Wednesday, November 12, 2014
When it comes to today’s digital world, it is the best of times – and it is the worst of times.
Although we enjoy an era of unparalleled worldwide commerce, sharing of cultures, and global communications thanks to the Internet, we also find the power of this marvelous creation turned on us in ways we would not have considered possible just a few years ago.
Goals such as improving quality of life, extending the benefits of health care for all and spreading economic benefits are still there but deemed perhaps unachievable, or at a minimum both diluted and distorted.
The good is here but the bad has come with it – and there is no going back. The genie is out of the bottle.
A rising torrent of cybercrime attacks on hundreds of millions of Americans has swept the nation. Roughly 280 million customers have been affected by cyberattacks on Home Depot, eBay, and JP Morgan.
The government has fallen victim, too. The Washington Post reported that hackers affiliated with the Russian government have breached computer networks at the White House; meanwhile, the Chinese government infiltrated the Department of Defense to steal plans for the F-35 advanced fighter jet.
There appears to be no end to such cyberattacks, nor means to stop them. Worse, there are ominous signs that these attacks are just the beginning.
A recently released study by the Pew Research Center study found that more than 60 percent of 1,642 computer and Internet experts polled believe a nationwide cyberattack against the United States is imminent.
The most vulnerable targets include essential critical infrastructures like power distribution. Many also expect attacks against the financial services sector at a larger scale than is now being experienced, possibly leading to economic disruptions worldwide.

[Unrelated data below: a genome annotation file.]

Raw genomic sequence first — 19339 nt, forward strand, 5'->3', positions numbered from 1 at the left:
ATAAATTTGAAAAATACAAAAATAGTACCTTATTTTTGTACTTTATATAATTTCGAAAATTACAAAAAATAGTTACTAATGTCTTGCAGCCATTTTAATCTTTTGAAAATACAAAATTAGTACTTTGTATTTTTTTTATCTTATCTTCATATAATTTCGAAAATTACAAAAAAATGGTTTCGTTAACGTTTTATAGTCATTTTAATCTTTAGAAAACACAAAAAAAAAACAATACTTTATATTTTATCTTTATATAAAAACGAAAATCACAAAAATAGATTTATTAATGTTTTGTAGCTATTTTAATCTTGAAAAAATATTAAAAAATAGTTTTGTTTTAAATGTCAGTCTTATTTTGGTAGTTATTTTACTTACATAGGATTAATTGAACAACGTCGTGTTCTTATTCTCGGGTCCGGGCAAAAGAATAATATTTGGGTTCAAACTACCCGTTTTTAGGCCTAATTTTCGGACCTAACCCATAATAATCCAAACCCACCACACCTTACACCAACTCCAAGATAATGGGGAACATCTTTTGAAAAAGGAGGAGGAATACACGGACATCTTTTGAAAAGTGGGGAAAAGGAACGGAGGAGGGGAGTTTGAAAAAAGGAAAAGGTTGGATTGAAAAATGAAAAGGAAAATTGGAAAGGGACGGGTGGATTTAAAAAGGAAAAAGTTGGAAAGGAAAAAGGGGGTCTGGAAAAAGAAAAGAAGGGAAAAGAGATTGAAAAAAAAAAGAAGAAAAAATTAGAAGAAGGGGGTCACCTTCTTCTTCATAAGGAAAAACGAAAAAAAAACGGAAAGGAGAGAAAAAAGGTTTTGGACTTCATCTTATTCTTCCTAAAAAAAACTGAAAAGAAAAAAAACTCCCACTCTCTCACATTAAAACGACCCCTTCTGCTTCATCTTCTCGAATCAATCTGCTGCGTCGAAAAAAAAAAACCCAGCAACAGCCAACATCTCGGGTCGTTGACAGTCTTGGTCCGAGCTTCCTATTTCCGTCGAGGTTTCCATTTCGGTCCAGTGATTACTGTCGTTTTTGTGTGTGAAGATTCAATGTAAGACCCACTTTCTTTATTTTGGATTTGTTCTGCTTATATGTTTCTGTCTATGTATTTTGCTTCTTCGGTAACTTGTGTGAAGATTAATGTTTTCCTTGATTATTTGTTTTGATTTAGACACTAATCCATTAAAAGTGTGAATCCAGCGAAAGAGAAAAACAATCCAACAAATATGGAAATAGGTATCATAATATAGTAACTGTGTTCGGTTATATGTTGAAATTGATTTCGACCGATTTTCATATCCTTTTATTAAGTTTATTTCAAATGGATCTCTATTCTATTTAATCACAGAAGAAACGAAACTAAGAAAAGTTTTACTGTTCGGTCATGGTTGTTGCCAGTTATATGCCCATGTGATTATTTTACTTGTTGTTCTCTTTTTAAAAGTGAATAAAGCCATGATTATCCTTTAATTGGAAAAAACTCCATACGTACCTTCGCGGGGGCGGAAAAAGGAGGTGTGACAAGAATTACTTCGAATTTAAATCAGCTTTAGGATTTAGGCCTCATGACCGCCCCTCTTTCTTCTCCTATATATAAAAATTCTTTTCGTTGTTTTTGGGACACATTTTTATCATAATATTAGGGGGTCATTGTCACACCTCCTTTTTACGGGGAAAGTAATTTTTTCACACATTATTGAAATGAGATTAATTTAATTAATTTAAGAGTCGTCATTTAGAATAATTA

Those surveyed did not have expectations of immediate attacks, but such views quickly became outdated in October, when the Wall Street Journal reported that Russian computer hackers have already begun laying the groundwork for such attacks against the U.S.
In researching recent cyberattacks, investigators for cybersecurity firm FireEye found “sophisticated cyber weapons able to evade detection and hop between computers.” The investigators also found code programmed on Russian-language machines that was sophisticated enough to indicate a government sponsor, specifically a government based in Moscow.
The cyber weapons discovered by FireEye, known as “trojan horses,” have been discovered in America’s critical infrastructures such as power and water facilities. Such weapons consist of malicious software that potentially threatens all aspects of our daily lives and is just waiting to be activated.
Such cyber weapons implanted in American industrial facilities can be located and disposed of, but the facts are there: more will come.
Cold War 2.0 has begun. And the Russians are not just coming with the genie in hand; they are already here.
("Grunge Flag Of Russia" by creativedoxfoto/FreeDigitalPhotos.net)